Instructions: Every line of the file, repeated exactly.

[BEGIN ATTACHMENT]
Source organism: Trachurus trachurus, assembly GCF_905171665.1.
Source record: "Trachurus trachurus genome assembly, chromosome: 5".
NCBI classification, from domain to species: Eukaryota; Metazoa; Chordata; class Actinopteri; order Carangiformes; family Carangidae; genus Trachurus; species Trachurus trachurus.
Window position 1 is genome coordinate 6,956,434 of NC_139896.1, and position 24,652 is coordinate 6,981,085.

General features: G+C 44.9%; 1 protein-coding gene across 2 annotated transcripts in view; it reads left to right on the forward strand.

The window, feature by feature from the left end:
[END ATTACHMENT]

Source organism: Trachurus trachurus, assembly GCF_905171665.1.
Source record: "Trachurus trachurus genome assembly, chromosome: 5".
NCBI classification, from domain to species: Eukaryota; Metazoa; Chordata; class Actinopteri; order Carangiformes; family Carangidae; genus Trachurus; species Trachurus trachurus.
Window position 1 is genome coordinate 6,956,434 of NC_139896.1, and position 24,652 is coordinate 6,981,085.

General features: G+C 44.9%; 1 protein-coding gene across 2 annotated transcripts in view; it reads left to right on the forward strand.

The window, feature by feature from the left end: